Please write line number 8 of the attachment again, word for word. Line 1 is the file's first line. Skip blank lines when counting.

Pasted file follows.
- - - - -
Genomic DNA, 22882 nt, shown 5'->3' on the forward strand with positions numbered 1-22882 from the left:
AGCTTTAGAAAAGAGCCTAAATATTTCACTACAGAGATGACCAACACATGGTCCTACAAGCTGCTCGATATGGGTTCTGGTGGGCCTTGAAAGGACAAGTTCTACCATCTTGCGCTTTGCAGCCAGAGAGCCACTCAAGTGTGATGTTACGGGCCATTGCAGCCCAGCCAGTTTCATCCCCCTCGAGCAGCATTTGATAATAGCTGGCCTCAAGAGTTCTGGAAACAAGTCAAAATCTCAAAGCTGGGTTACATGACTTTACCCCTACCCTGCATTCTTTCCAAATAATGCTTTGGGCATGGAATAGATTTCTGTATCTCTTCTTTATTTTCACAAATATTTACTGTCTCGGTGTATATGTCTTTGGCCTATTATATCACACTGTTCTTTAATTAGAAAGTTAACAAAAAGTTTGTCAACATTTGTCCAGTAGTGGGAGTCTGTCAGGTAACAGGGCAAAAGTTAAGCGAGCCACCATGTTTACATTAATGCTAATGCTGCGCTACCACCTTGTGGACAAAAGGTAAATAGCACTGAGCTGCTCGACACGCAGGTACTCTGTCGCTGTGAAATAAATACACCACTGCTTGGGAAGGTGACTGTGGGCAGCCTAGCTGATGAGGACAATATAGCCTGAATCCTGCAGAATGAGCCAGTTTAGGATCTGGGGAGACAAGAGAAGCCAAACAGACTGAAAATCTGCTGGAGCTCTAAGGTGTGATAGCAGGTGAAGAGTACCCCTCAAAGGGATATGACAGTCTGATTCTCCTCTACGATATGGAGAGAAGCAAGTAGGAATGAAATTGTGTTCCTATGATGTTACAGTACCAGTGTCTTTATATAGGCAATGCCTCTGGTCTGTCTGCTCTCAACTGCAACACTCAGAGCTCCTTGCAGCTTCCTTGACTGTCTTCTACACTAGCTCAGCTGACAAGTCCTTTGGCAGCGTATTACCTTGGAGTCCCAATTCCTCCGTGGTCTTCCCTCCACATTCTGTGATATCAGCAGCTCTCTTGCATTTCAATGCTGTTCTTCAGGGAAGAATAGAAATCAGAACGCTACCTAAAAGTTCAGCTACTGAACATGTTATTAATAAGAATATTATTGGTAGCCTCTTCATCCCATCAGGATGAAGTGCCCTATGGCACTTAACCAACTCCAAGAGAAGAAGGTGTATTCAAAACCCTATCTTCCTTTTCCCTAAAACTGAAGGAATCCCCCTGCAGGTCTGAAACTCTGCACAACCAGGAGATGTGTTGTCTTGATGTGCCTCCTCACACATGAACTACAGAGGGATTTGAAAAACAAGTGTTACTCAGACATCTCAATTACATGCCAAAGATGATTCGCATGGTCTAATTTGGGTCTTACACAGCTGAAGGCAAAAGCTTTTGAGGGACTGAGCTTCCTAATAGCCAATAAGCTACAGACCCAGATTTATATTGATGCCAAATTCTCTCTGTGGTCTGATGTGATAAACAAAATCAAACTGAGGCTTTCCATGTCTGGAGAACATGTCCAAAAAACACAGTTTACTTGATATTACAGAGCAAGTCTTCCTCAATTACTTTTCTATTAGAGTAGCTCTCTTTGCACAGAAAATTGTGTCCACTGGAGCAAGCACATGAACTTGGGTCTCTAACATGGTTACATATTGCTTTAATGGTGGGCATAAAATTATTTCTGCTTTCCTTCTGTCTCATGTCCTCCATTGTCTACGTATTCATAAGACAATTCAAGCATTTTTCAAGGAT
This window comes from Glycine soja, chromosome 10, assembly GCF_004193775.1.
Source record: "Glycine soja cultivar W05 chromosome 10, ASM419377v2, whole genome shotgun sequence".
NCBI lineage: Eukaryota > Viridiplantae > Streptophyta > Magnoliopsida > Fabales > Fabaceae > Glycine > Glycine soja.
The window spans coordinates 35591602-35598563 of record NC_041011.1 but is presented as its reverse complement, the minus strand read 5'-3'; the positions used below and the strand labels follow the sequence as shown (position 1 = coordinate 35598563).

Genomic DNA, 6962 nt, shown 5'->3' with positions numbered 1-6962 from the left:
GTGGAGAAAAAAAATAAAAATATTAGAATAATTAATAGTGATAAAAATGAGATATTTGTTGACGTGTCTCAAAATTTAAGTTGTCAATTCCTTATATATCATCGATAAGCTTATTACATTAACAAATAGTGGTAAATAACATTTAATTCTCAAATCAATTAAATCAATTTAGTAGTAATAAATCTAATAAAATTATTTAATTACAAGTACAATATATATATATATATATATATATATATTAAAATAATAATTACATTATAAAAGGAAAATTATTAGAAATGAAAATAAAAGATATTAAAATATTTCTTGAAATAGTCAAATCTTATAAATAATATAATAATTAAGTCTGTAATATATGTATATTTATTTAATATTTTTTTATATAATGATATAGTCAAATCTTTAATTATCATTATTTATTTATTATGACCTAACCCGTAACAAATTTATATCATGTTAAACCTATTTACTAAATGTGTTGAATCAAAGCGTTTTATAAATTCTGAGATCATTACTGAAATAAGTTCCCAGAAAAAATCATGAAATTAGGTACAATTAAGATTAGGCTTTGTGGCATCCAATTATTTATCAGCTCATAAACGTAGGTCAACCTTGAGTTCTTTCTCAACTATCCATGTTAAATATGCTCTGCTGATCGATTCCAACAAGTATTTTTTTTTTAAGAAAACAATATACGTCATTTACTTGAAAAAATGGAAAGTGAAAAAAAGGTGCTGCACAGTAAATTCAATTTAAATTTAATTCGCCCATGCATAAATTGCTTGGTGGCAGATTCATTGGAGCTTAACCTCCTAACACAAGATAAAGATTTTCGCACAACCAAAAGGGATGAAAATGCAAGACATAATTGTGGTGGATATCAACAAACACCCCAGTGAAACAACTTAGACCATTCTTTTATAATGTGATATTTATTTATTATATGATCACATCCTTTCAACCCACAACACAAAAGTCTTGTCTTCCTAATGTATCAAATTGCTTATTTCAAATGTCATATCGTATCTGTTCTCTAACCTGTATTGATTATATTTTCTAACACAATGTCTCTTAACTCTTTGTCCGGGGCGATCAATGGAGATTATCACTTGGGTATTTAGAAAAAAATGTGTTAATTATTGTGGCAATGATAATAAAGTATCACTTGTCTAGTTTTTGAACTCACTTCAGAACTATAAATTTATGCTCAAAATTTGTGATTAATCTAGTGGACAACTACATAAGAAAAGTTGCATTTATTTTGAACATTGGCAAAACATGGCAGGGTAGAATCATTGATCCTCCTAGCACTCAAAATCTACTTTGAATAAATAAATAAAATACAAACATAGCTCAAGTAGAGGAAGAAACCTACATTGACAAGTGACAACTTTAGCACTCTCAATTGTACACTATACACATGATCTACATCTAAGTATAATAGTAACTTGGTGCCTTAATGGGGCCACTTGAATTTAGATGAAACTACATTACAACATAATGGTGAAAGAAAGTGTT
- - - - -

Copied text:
GTGGAGAAAAAAAATAAAAATATTAGAATAATTAATAGTGATAAAAATGAGATATTTGTTGACGTGTCTCAAAATTTAAGTTGTCAATTCCTTATATATCATCGATAAGCTTATTACATTAACAAATAGTGGTAAATAACATTTAATTCTCAAATCAATTAAATCAATTTAGTAGTAATAAATCTAATAAAATTATTTAATTACAAGTACAATATATATATATATATATATATATATATTAAAATAATAATTACATTATAAAAGGAAAATTATTAGAAATGAAAATAAAAGATATTAAAATATTTCTTGAAATAGTCAAATCTTATAAATAATATAATAATTAAGTCTGTAATATATGTATATTTATTTAATATTTTTTTATATAATGATATAGTCAAATCTTTAATTATCATTATTTATTTATTATGACCTAACCCGTAACAAATTTATATCATGTTAAACCTATTTACTAAATGTGTTGAATCAAAGCGTTTTATAAATTCTGAGATCATTACTGAAATAAGTTCCCAGAAAAAATCATGAAATTAGGTACAATTAAGATTAGGCTTTGTGGCATCCAATTATTTATCAGCTCATAAACGTAGGTCAACCTTGAGTTCTTTCTCAACTATCCATGTTAAATATGCTCTGCTGATCGATTCCAACAAGTATTTTTTTTTTAAGAAAACAATATACGTCATTTACTTGAAAAAATGGAAAGTGAAAAAAAGGTGCTGCACAGTAAATTCAATTTAAATTTAATTCGCCCATGCATAAATTGCTTGGTGGCAGATTCATTGGAGCTTAACCTCCTAACACAAGATAAAGATTTTCGCACAACCAAAAGGGATGAAAATGCAAGACATAATTGTGGTGGATATCAACAAACACCCCAGTGAAACAACTTAGACCATTCTTTTATAATGTGATATTTATTTATTATATGATCACATCCTTTCAACCCACAACACAAAAGTCTTGTCTTCCTAATGTATCAAATTGCTTATTTCAAATGTCATATCGTATCTGTTCTCTAACCTGTATTGATTATATTTTCTAACACAATGTCTCTTAACTCTTTGTCCGGGGCGATCAATGGAGATTATCACTTGGGTATTTAGAAAAAAATGTGTTAATTATTGTGGCAATGATAATAAAGTATCACTTGTCTAGTTTTTGAACTCACTTCAGAACTATAAATTTATGCTCAAAATTTGTGATTAATCTAGTGGACAACTACATAAGAAAAGTTGCATTTATTTTGAACATTGGCAAAACATGGCAGGGTAGAATCATTGATCCTCCTAGCACTCAAAATCTACTTTGAATAAATAAATAAAATACAAACATAGCTCAAGTAGAGGAAGAAACCTACATTGACAAGTGACAACTTTAGCACTCTCAATTGTACACTATACACATGATCTACATCTAAGTATAATAGTAACTTGGTGCCTTAATGGGGCCACTTGAATTTAGATGAAACTACATTACAACATAATGGTGAAAGAAAGTGTT